But it isn't long before a new crisis pulls Patch back to his old stomping grounds. Tension between the Infidelz and a rival club, the 2Wheelers, erupts one night in a lethal free-for-all, littering a casino with the corpses of club members and ordinary citizens alike. The newspapers call it a war, and Patch knows he must return to help the club, either by making peace or by charging into battle.Now it's not just his life at stake, but the lives of the rest of the Infidelz as well, and Patch would fight the Grim Reaper himself to protect his brothers. Prepared to destroy any man who crosses his path, even if it means confronting the demons from his past, Patch gases up his Harley, sharpens his blade, and heads out on the highway for what could be his final ride.
A Lion's Tale gave readers a portrait of Jericho as a young man. Fighting his way through Mexico, rinky-dink leagues and a battery of thieving, sleazy promoters/managers, the book ended with the author's WWE (World Wrestling Entertainment) debut. Never one to leave his fans hanging, as demonstrated by his recent return to wrestling glory, Jericho now tells the story of life in the big leagues. But "making it" in the premier wrestling league in the world comes with its own set of obstacles and hard lessons. Jericho, in his witty, hilarious, and surprisingly endearing manner, lays it all out: the good, the bad, and the spandex.
The fearless, intimate, and inspiring story behind ESPN anchor Stuart Scott’s unrelenting fight against cancer, with a foreword by Robin Roberts.
Shortly before he passed away, on January 4, 2015, Stuart Scott completed work on this memoir. It was both a labor of love and a love letter to life itself. Not only did Stuart relate his personal story—his childhood in North Carolina, his supportive family, his athletic escapades, his on-the-job training as a fledgling sportscaster, his being hired and eventual triumphs at ESPN—he shared his intimate struggles to keep his story going. Struck by appendiceal cancer in 2007, Stuart battled this rare disease with an unimaginable tenacity and vigor. Countless surgeries, enervating chemotherapies, endless shuttling from home to hospital to office and back—Stuart continued defying fate, pushing himself through exercises and workout routines that kept him strong. He wanted to be there for his teenage daughters, Sydni and Taelor, not simply as their dad, but as an immutable example of determination and courage.
Every Day I Fight is a saga of love, an inspiration to us all.
From the Hardcover edition.
In this age of billion dollar athletic marketing campaigns, “feel good” philosophy with no connection to reality, and a Sports Media echo chamber that’s all too eager swallow whatever idiotic notion happens to be in vogue at the moment, it’s tough to find people who aren’t afraid to say what they’re really thinking.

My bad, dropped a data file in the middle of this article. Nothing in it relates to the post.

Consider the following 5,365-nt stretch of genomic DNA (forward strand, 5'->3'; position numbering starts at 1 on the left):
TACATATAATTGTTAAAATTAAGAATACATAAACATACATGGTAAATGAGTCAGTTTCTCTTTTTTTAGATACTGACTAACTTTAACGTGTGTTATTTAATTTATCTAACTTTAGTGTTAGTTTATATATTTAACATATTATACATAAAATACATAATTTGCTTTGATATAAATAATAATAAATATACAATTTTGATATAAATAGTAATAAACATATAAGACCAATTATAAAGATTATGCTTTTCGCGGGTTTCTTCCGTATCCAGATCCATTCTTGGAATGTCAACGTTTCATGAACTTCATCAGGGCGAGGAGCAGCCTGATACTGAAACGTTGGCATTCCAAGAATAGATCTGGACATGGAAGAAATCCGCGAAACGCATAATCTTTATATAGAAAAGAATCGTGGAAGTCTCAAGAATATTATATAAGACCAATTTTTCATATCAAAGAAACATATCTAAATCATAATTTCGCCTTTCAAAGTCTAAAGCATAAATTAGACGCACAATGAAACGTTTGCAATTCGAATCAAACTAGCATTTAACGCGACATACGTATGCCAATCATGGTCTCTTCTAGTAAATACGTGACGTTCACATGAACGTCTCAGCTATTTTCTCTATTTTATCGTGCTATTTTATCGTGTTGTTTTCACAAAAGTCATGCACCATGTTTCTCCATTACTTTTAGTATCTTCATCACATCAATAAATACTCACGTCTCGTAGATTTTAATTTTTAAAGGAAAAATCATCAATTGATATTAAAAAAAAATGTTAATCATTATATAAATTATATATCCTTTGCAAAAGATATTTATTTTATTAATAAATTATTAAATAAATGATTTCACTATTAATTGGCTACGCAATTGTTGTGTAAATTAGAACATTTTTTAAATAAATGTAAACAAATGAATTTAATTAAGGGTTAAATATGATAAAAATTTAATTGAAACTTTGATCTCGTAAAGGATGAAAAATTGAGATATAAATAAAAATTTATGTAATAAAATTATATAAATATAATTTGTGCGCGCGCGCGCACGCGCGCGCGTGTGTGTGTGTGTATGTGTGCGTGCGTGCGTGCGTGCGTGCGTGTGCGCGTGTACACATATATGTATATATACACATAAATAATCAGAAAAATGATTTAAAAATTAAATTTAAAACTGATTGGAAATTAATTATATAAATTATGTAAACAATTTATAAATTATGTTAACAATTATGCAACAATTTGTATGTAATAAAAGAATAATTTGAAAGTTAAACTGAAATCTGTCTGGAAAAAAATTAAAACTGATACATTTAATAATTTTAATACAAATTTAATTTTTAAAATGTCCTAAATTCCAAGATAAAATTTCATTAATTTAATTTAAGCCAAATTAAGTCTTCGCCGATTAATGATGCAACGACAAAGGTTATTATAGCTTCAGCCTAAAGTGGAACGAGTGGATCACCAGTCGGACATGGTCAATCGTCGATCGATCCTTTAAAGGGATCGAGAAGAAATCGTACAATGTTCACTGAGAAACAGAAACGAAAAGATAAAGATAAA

But that’s where Colin Cowherd comes in. As his millions of fans on ESPN Radio and ESPNU already know, Colin is the rare sports analyst who’s brave (or crazy) enough to speak his mind—even if it pisses some people off. Of course, it helps that a lot of what Colin has to say is simply hilarious. Lots of writers can tell you about Boston’s storied sports history. But how many can tell you why the city of Boston is America’s five year old? Lots of writers will brag about the stuff they got right, but how many will happily list all the calls they got completely and utterly wrong? Whether he’s pointing out the stupidity of conspiracy theories, explaining why media bias isn’t nearly as big a deal as many assume, or calling out those who prize short term wins over sustainability, Colin is smart, thought-provoking, and laugh-out-loud funny. Some of the questions he’s not afraid to ask in You Herd Me! include:
Is Tiger Woods really a sex addict—or does he just have good PR?
Is “work-life balance” really the ideal we should all strive for—or is that just a way for people feel better about mediocrity?
Is talent really all it’s cracked up to be—or can too much talent actually be counterproductive?
Is the X games really a sport—or would we all be better off if we admitted it’s something else entirely?
Is Hell really a supernatural place of fire and brimstone—or is it actually just another word for living in Tampa?
Unapologetically entertaining and packed with behind-the-scenes insights you won’t get anywhere else, You Herd Me! is unlike any other sports book ever written.
Sonny Barger is the number-one spokesman for the motorcycle experience. His New York Times bestseller, Hell's Angel, was an exhilarating history of his adventures with the world's most notorious motorcycle club. Now he brings us rousing, moving, and wildly entertaining true stories of his renegade brothers and sisters in the relentless pursuit of liberty, individuality, and the "ultimate ride."